Election 1944: 11 states hold election key with only four weeks to go (10-10-44)

The Pittsburgh Press (October 10, 1944)


11 states hold election key with only four weeks to go

Roosevelt can win if he holds own in areas of close vote in 1940
By Lyle C. Wilson, United Press staff writer

Washington –
Four weeks remain today of the election campaign in which the voters will decide whether President Roosevelt shall have a fourth term or be supplanted by Governor Thomas E. Dewey, Republican presidential candidate.

The campaign is primarily a contest for 11 big states where the vote last time was close and of which Mr. Roosevelt carried nine in 1940 and the late Wendell L. Willkie, Republican nominee, carried two.

If Governor Dewey holds the two Mr. Willkie carried four years ago and reverses the trend in the others, his chances of election will be excellent. If Mr. Roosevelt can hold his own in most of these states, he probably will be reelected.

The key states are Illinois, Indiana, Massachusetts, Michigan, Minnesota, Missouri, New Jersey, New York, Ohio, Pennsylvania and Wisconsin. Mr. Willkie carried Indiana and Michigan.

But the count was close in all of those states. their aggregate of electoral votes is 237. Only 266 electoral votes are required to win.

In 1940, these states cast 15,613,807 votes for Mr. Roosevelt and 13,522,386 for Mr. Willkie. The nation as a whole cast 27,243,466 votes for Mr. Roosevelt and 22,304,755 for Mr. Willkie. Discounting the South where Republicans get hardly more than token support, the President had a 1940 margin of around four million votes.

Total vote a factor

Of that nationwide edge, the 11 pivotal states accounted for just over two million votes of the margin by which the President was returned to office. A slight shift in some of these states would move them from the Democratic column to the Republican. And a factor to be remembered is that, whereas nearly 50 million votes were cast in the 1940 election, estimates of the probable total this year range from 40 million up.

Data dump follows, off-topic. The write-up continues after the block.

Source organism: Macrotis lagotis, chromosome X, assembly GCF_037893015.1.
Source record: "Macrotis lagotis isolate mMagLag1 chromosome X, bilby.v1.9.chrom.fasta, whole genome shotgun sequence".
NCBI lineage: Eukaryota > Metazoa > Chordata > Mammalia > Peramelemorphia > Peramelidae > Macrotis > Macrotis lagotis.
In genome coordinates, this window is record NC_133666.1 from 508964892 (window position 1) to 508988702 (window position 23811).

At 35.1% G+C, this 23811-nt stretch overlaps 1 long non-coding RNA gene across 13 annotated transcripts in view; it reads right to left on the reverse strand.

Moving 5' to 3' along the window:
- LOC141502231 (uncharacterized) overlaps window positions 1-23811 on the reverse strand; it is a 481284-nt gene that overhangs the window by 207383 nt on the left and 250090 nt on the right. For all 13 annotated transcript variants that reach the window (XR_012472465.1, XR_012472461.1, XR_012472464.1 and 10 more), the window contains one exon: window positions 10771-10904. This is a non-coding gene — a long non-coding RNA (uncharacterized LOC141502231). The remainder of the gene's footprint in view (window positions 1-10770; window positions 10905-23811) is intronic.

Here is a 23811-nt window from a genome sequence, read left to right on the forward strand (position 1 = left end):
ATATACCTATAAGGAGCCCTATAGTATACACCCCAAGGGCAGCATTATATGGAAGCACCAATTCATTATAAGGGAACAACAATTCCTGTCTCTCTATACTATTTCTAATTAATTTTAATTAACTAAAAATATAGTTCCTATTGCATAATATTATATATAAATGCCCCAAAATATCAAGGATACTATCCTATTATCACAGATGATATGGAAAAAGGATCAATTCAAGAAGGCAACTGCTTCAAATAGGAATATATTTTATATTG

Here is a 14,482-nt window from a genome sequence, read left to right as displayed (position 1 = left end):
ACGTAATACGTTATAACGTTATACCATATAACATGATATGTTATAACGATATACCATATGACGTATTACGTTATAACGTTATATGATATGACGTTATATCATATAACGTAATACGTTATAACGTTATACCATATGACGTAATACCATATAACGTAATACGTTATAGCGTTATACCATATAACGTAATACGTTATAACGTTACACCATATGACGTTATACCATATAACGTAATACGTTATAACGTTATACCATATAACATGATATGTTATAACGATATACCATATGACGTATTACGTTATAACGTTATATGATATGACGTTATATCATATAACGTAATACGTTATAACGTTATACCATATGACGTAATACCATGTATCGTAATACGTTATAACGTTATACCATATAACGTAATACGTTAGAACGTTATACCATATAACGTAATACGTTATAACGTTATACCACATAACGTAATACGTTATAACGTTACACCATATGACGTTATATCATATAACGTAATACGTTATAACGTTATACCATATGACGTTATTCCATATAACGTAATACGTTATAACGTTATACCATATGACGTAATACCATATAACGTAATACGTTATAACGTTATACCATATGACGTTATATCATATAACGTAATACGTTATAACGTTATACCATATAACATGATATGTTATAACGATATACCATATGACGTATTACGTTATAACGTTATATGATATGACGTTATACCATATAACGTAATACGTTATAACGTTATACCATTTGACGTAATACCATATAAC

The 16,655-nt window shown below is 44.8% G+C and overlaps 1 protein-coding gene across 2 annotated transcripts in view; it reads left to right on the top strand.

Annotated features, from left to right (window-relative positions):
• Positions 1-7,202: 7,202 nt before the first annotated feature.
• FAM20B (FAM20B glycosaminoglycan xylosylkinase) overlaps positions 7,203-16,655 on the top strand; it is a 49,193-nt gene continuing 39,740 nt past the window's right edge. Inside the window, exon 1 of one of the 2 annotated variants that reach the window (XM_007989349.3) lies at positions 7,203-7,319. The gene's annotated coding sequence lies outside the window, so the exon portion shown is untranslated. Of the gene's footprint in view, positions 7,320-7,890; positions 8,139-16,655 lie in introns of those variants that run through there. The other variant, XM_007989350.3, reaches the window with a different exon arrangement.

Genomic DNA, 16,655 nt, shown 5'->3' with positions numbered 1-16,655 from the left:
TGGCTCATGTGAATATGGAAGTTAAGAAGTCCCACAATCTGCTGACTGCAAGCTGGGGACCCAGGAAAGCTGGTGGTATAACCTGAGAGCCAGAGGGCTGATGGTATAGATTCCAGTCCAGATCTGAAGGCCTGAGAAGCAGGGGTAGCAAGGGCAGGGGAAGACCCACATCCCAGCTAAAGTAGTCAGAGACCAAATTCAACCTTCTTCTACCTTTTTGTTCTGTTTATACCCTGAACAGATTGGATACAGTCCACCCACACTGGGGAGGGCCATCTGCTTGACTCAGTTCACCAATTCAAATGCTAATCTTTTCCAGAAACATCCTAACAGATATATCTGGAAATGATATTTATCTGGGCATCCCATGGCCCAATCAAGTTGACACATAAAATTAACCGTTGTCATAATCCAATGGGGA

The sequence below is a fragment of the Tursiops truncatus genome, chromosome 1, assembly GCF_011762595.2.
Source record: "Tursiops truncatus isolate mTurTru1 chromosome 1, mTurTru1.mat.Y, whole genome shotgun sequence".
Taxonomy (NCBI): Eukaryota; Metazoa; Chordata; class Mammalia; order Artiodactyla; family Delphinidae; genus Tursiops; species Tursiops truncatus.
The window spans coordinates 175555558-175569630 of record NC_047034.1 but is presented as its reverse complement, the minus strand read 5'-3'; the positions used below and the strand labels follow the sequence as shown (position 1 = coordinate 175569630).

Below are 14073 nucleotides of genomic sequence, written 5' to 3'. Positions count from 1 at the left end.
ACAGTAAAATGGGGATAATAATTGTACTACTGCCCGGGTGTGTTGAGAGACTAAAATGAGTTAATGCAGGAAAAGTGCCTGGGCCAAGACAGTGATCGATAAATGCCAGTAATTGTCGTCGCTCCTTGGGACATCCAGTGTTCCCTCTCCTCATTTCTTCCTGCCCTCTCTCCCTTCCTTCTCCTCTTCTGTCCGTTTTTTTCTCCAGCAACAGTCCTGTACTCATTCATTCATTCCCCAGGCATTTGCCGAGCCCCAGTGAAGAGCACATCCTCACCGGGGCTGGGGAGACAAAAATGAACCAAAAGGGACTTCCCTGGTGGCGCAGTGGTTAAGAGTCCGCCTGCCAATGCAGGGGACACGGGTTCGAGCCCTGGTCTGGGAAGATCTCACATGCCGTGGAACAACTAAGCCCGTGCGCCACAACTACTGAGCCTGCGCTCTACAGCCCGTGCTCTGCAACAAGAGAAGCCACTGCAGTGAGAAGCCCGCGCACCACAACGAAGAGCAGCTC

A reduced vote would be attributed to apathy, failure of servicemen to vote in large numbers and – the bugaboo that keeps Democratic managers awake at night – the failure of hundreds of thousands of war workers to register and to vote in their new election districts.

Political Action campaign

There has been an enormous migration of workers. That is why the CIO Political Action Committee undertook a doorbell-ringing campaign to persuade the workers to register. Those votes are regarded as more favorable to Mr. Roosevelt than to Governor Dewey, by a considerable margin. But they must be cast to be counted.

Although the President’s 1940 aggregate margin was large, there were some narrow margins among the states both for Mr. Roosevelt and for Mr. Willkie. Take the 11 pivotal states and the record of their 1940 returns:

Illinois 2,149,000 2,047,000
Indiana 874,000 899,000
Massachusetts 1,076,000 939,000
Michigan 1,032,000 1,039,000
Minnesota 644,000 596,000
Missouri 958,000 871,000
New Jersey 1,016,000 945,000
New York* 3,251,000 3,027,000
Ohio 1,733,000 1,586,000
Pennsylvania 2,171,000 1,889,000
Wisconsin 704,000 679,000

*In 1940, the Democrats polled fewer votes there than the Republicans, but that Mr. Roosevelt won New York’s 47 electoral votes because of the 417,000 popular votes cast for him as the candidate of the American Labor Party.

Starting from scratch a few years ago, the ALP has become the balance-of-power party in New York.